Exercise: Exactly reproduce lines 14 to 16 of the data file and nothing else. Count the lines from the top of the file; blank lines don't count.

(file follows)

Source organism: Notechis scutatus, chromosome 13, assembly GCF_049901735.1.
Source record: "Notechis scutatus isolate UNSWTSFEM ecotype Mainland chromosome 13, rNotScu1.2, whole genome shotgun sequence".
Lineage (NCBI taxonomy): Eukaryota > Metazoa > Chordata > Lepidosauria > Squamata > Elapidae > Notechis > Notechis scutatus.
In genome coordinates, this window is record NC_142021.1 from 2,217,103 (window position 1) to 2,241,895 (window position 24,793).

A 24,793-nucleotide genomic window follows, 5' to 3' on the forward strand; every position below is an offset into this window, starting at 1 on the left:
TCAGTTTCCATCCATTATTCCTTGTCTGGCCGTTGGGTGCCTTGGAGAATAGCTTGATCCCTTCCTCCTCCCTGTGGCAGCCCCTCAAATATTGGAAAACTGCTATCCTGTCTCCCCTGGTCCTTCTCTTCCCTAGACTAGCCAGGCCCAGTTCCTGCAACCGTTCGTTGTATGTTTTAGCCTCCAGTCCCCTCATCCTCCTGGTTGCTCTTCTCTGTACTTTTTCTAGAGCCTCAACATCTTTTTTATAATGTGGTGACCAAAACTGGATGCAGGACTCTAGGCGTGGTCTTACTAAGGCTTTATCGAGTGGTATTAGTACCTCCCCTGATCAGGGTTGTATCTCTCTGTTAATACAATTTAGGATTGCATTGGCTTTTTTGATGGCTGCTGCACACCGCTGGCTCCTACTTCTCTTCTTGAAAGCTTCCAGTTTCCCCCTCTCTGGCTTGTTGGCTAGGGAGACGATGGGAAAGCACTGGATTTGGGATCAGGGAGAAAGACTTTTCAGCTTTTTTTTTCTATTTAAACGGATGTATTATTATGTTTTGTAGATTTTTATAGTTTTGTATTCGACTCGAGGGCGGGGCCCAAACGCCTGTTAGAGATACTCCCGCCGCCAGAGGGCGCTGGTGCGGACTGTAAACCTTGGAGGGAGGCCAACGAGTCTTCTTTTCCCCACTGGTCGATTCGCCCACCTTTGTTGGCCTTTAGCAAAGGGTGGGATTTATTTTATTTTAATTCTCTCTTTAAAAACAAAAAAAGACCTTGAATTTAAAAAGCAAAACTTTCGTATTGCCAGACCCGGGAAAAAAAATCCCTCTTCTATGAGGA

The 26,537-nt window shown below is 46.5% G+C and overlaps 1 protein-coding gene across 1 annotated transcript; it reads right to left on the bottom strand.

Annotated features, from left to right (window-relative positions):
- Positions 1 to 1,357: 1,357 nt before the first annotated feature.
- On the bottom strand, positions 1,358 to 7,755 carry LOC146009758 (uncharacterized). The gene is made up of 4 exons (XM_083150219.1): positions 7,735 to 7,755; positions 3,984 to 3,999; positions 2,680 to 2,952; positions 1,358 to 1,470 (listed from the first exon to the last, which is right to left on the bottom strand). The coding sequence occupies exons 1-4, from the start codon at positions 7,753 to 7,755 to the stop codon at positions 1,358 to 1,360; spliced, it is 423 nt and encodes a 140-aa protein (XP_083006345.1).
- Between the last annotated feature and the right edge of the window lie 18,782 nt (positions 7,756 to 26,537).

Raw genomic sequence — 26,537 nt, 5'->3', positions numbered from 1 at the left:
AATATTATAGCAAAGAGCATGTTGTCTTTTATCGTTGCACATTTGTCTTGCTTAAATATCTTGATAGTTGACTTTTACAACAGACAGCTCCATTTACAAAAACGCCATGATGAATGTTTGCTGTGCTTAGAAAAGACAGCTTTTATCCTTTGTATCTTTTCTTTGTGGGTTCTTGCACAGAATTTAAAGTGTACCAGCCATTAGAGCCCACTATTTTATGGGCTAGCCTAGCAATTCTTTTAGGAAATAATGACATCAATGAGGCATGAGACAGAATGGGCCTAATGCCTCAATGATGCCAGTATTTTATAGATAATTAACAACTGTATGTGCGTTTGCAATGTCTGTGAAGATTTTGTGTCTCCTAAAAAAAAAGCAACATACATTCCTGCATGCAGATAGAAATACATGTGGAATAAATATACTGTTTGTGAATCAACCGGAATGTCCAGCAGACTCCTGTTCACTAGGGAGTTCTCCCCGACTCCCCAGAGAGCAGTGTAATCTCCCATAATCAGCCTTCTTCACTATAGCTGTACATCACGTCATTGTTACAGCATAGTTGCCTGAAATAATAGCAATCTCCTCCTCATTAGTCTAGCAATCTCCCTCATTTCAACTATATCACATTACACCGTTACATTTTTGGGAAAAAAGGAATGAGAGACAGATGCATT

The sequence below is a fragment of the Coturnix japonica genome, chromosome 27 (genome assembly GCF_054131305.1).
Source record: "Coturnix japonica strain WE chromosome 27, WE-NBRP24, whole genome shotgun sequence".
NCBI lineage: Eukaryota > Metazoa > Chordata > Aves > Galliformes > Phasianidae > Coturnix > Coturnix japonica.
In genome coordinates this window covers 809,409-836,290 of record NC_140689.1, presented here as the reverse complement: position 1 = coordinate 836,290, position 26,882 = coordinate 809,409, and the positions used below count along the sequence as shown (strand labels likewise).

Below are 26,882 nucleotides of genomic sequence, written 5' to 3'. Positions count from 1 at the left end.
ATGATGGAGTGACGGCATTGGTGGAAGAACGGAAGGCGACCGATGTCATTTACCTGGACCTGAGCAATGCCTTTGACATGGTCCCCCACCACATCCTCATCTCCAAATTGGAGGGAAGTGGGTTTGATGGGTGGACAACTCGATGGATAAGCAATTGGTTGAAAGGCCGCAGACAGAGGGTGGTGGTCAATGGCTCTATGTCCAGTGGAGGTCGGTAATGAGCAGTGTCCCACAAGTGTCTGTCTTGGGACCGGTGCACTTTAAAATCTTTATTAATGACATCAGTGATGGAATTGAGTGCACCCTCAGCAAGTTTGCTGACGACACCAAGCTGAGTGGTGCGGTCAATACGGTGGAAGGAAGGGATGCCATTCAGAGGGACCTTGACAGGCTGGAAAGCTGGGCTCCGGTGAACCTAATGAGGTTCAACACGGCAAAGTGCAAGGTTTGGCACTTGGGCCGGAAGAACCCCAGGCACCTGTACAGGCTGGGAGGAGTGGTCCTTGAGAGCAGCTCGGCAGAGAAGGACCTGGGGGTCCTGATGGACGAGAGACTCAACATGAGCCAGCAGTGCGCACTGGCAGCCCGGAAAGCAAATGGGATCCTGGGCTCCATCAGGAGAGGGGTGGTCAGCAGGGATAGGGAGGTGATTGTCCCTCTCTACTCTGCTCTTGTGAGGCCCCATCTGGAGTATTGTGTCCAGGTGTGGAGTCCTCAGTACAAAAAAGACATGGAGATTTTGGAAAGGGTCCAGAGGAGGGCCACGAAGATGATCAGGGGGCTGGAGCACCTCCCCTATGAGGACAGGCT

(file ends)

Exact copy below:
The sequence below is a fragment of the Coturnix japonica genome, chromosome 27 (genome assembly GCF_054131305.1).
Source record: "Coturnix japonica strain WE chromosome 27, WE-NBRP24, whole genome shotgun sequence".
NCBI lineage: Eukaryota > Metazoa > Chordata > Aves > Galliformes > Phasianidae > Coturnix > Coturnix japonica.